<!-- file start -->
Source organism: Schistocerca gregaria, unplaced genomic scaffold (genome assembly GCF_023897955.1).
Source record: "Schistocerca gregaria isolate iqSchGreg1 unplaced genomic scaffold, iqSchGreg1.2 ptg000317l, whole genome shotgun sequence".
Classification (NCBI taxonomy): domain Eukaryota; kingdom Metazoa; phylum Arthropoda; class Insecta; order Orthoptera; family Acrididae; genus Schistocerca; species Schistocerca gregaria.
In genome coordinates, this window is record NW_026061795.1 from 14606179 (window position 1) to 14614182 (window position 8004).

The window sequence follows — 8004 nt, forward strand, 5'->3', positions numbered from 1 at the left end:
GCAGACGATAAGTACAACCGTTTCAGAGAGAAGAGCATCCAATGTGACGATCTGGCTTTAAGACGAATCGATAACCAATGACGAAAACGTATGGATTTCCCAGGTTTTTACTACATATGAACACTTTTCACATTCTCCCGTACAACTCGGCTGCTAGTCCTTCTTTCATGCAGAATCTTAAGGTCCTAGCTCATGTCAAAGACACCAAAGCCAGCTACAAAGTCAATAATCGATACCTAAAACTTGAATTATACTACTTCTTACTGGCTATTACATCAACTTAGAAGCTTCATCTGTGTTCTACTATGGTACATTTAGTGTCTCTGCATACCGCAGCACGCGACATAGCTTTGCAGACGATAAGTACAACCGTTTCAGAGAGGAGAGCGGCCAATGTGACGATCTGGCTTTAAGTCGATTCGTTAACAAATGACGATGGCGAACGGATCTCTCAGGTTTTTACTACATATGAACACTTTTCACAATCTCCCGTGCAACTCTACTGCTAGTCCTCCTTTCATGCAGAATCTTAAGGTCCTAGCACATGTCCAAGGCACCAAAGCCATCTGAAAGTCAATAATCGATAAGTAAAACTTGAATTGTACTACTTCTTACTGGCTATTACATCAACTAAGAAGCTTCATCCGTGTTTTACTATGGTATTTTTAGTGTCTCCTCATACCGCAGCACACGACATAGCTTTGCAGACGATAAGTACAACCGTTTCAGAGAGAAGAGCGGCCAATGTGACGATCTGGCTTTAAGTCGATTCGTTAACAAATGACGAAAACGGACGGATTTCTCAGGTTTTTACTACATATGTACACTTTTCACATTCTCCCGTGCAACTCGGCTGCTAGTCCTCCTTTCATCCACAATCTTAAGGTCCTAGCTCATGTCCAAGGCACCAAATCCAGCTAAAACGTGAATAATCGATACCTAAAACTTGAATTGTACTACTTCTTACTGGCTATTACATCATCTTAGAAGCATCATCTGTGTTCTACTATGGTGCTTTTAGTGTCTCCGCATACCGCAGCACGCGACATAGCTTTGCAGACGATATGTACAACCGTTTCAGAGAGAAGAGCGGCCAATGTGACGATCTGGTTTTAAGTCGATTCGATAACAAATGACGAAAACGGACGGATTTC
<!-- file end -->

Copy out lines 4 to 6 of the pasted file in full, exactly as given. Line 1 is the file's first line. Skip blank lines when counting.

In genome coordinates, this window is record NW_026061795.1 from 14606179 (window position 1) to 14614182 (window position 8004).

The window sequence follows — 8004 nt, forward strand, 5'->3', positions numbered from 1 at the left end:
GCAGACGATAAGTACAACCGTTTCAGAGAGAAGAGCATCCAATGTGACGATCTGGCTTTAAGACGAATCGATAACCAATGACGAAAACGTATGGATTTCCCAGGTTTTTACTACATATGAACACTTTTCACATTCTCCCGTACAACTCGGCTGCTAGTCCTTCTTTCATGCAGAATCTTAAGGTCCTAGCTCATGTCAAAGACACCAAAGCCAGCTACAAAGTCAATAATCGATACCTAAAACTTGAATTATACTACTTCTTACTGGCTATTACATCAACTTAGAAGCTTCATCTGTGTTCTACTATGGTACATTTAGTGTCTCTGCATACCGCAGCACGCGACATAGCTTTGCAGACGATAAGTACAACCGTTTCAGAGAGGAGAGCGGCCAATGTGACGATCTGGCTTTAAGTCGATTCGTTAACAAATGACGATGGCGAACGGATCTCTCAGGTTTTTACTACATATGAACACTTTTCACAATCTCCCGTGCAACTCTACTGCTAGTCCTCCTTTCATGCAGAATCTTAAGGTCCTAGCACATGTCCAAGGCACCAAAGCCATCTGAAAGTCAATAATCGATAAGTAAAACTTGAATTGTACTACTTCTTACTGGCTATTACATCAACTAAGAAGCTTCATCCGTGTTTTACTATGGTATTTTTAGTGTCTCCTCATACCGCAGCACACGACATAGCTTTGCAGACGATAAGTACAACCGTTTCAGAGAGAAGAGCGGCCAATGTGACGATCTGGCTTTAAGTCGATTCGTTAACAAATGACGAAAACGGACGGATTTCTCAGGTTTTTACTACATATGTACACTTTTCACATTCTCCCGTGCAACTCGGCTGCTAGTCCTCCTTTCATCCACAATCTTAAGGTCCTAGCTCATGTCCAAGGCACCAAATCCAGCTAAAACGTGAATAATCGATACCTAAAACTTGAATTGTACTACTTCTTACTGGCTATTACATCATCTTAGAAGCATCATCTGTGTTCTACTATGGTGCTTTTAGTGTCTCCGCATACCGCAGCACGCGACATAGCTTTGCAGACGATATGTACAACCGTTTCAGAGAGAAGAGCGGCCAATGTGACGATCTGGTTTTAAGTCGATTCGATAACAAATGACGAAAACGGACGGATTTC